Hurricane Amanda in the East Pacific Ocean

May 23rd, 2014
GOES-15 10.7 µm IR channel images (click to play animation)

GOES-15 10.7 µm IR channel images (click to play animation)

Amanda became the first tropical storm of the 2014 East Pacific Basin season on 23 May 2014. 4-km resolution GOES-15 (GOES-West) 10.7 µm IR channel images from the CIMSS Tropical Cyclones site (above; click image to play animation) an increasing amount of organization to the convection associated with Amanda.

A similar trend was seen in 1-km resolution GOES-15 0.63 µm visible images (below; click image to play animation).

GOES-15 0.63 µm visible channel images (click to play animation)

GOES-15 0.63 µm visible channel images (click to play animation)

GOES-15 10.7 µm IR image with deep-layer wind shear and forecast storm track

GOES-15 10.7 µm IR image with deep-layer wind shear and forecast storm track

Given that Amanda was in an environment of low deep layer wind shear (above) and over warm sea surface temperatures (below), intensification to Category 1 hurricane intensity was forecast.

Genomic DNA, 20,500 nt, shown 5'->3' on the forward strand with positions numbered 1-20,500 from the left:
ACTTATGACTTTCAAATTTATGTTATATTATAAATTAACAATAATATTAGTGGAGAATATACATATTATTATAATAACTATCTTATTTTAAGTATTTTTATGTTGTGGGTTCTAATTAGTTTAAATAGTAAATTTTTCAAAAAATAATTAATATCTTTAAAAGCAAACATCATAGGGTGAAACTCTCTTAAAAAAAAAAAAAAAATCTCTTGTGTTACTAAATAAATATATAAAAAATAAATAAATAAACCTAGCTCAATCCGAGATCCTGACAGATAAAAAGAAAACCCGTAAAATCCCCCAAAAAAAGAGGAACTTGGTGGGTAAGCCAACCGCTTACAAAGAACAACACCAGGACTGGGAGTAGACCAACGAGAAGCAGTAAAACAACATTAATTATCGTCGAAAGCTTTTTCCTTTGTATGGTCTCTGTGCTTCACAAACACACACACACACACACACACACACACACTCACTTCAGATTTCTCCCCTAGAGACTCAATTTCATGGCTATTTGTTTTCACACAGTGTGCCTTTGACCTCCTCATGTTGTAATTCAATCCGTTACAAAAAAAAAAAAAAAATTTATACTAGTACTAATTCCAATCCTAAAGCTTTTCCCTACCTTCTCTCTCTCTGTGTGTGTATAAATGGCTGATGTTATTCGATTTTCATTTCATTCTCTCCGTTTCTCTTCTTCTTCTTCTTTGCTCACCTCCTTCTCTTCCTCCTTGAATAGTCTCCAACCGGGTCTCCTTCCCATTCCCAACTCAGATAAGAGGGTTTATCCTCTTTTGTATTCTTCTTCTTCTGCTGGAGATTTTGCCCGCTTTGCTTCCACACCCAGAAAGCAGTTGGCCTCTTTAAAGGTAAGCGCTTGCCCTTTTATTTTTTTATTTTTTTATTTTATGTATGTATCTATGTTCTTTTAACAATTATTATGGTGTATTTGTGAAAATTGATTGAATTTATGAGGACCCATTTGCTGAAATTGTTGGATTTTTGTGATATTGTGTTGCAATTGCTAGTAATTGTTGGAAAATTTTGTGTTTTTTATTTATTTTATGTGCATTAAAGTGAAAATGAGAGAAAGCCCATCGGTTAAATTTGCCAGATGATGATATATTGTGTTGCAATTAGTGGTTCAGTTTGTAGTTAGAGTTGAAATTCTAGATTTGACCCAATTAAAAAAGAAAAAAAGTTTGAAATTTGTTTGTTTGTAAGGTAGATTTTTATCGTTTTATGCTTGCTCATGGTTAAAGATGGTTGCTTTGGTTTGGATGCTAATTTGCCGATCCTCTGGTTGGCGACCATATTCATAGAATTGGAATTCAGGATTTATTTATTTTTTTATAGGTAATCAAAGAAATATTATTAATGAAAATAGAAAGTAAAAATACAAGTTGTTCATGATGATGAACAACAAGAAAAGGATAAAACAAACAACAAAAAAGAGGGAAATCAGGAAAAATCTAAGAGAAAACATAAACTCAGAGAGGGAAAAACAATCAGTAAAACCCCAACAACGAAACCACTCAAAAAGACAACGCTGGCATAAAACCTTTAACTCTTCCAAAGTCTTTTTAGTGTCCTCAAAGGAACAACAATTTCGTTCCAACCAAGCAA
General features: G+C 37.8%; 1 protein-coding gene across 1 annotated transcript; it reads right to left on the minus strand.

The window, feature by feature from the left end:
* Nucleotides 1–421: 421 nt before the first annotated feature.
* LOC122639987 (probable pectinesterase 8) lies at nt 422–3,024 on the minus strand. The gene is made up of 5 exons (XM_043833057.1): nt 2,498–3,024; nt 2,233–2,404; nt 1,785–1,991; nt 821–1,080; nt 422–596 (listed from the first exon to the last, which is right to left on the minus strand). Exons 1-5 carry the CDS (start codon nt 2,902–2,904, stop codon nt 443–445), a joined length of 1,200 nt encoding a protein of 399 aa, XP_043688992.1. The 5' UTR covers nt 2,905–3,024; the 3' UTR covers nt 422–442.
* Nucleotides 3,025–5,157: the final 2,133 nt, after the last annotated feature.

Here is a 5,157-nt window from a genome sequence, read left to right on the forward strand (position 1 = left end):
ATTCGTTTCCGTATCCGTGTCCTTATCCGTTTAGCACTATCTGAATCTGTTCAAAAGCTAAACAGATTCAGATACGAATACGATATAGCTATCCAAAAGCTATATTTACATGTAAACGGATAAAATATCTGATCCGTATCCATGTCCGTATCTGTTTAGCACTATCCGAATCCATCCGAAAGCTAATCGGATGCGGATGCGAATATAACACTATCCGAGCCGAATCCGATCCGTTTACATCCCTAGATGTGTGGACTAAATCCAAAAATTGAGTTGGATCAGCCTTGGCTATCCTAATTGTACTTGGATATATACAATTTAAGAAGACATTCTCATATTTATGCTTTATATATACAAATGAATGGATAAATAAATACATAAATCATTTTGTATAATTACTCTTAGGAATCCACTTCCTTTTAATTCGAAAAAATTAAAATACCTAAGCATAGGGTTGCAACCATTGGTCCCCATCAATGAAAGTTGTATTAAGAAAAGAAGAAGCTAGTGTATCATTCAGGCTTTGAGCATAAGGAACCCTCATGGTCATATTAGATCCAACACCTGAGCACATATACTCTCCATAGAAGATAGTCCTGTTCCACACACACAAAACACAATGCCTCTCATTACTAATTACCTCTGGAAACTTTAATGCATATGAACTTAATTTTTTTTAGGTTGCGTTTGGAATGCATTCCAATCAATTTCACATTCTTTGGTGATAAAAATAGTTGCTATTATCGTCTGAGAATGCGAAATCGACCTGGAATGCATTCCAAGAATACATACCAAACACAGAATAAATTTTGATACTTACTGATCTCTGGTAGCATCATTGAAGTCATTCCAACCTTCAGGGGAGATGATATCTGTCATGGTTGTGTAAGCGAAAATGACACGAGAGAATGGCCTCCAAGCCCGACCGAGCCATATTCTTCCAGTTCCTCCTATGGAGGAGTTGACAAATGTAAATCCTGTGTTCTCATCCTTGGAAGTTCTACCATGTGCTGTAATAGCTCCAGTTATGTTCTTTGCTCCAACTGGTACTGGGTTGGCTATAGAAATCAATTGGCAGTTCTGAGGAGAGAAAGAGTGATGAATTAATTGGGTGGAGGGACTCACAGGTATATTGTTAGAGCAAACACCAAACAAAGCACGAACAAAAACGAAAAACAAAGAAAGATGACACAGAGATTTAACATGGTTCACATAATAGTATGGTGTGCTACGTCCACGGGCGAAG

Sea Surface Temperature and forecast storm track

Sea Surface Temperature and forecast storm track

===== 24 May Update =====

GOES-15 0.63 µm visible channel images (click to play animation)

GOES-15 0.63 µm visible channel images (click to play animation)

McIDAS images of GOES-15 0.63 µm visible channel data (above; click image to play animation) and 10.7 µm IR channel images (below; click image to play animation) showed that Amanda began to display an eye signature as it intensified to hurricane strength later in the day on 24 May. Amanda became the second earliest major hurricane on record in the East Pacific basin.

GOES-15 10.7 µm IR channel images (click to play animation)